Municipal Solid Waste Management

Municipal Solid Waste Management

Jaison Chatsiwa (University of South Africa, South Africa), Never Mujere (University of Zimbabwe, Zimbabwe) and Avhatendi Bethania Maiyana (Silver Crates Trading Cc, South Africa)
DOI: 10.4018/978-1-4666-9723-2.ch002
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The rapid increase in urban population has resulted in poor environmental conditions in urban and peri-urban settlements. In most developing countries, the problem of inefficient municipal solid waste management (MSWM) is endemic. The problem manifests in heaps of uncollected solid waste or ubiquitous illegal dumps on open areas and by the street sides. This paper examines issues of solid waste management practices in the City of Kwekwe in Zimbabwe. It highlights types of waste, its generation, transfer and disposal. A mixed methodological approach including field observations, structured questionnaire survey and face-to-face interviews were employed in the gathering of data for the study. The key findings established to be the factors affecting effective solid waste management in the City are irregular solid waste collection, inadequate operational funding, inappropriate technologies, inadequate staffing, lack of knowledge cooperation and knowledge on the part of the residents. Based on the research findings, principles of environmental stewardship need to be promoted in the City.
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Land pollution and solid waste generation have become major issues in cities of less economically developed countries (Abdelnaser & Gavrilescu, 2008). The possible causes of land pollution include rising standards of living, technological development, growing populations, increase in income per capita income. Solid waste comes from domestic, social institutional and industrial activities (UNEP, 2005; Babanawo, 2006). Most of the municipal solid waste (MSW) is dumped on land in a more or less uncontrolled manner. These dumps make use of the available space very uneconomical, allow free access to waste pickers, animals and flies and often produce unpleasant and hazardous smoke from slow-burning fires (Zurbrugg, 2002; Cointreau, 2005; 2006). Solid waste, garbage, trash, refuse or rubbish is non-flowing organic wastes (combustibles wastes, plastic, wood, paper, textile, leather and rubber) and inorganic materials wastes (non-combustibles wastes, ferrous metal material, non-ferrous materials, glass, stone, ceramic, bones and shells).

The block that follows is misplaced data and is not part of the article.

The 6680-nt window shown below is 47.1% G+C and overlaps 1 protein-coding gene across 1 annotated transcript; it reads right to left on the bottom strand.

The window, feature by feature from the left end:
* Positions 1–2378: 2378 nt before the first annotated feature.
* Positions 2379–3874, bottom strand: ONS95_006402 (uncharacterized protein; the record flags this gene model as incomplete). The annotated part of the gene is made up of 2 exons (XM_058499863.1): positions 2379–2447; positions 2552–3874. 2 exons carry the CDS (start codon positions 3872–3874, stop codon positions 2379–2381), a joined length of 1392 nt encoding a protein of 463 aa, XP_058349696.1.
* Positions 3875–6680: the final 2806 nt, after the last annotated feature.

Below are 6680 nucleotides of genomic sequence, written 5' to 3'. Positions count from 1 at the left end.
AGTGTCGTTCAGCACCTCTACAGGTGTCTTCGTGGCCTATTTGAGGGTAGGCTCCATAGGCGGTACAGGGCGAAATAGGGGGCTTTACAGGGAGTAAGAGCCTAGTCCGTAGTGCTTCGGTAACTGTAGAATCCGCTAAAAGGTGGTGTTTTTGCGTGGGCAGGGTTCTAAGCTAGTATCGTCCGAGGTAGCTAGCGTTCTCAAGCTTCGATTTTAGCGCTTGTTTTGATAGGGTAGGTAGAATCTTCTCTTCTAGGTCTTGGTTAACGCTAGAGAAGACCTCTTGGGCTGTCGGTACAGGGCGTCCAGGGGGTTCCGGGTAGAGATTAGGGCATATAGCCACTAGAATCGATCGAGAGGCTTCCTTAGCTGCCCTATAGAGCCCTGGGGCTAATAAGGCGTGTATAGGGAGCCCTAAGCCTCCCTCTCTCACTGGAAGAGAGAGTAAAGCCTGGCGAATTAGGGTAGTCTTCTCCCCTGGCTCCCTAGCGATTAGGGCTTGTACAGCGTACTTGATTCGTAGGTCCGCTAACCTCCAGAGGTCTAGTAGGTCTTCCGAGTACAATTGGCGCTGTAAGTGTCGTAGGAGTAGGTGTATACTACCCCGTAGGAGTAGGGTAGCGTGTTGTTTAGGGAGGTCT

Solid waste management (SWM) has become an integral part of the urban environment to ensure safe and health human while considering the promotion of sustainable economic growth technology. Waste management can be used to describe several distinct processes: the elimination or reduction of waste; the recycling or reuse of waste material; the treatment or destruction of waste (physically destroying, chemically detoxifying, or otherwise rendering waste permanently harmless); and disposal of waste into the air, water, or land (Adewale, 2011). Solid waste management systems operate at the political, socio-cultural, economic and environmental levels.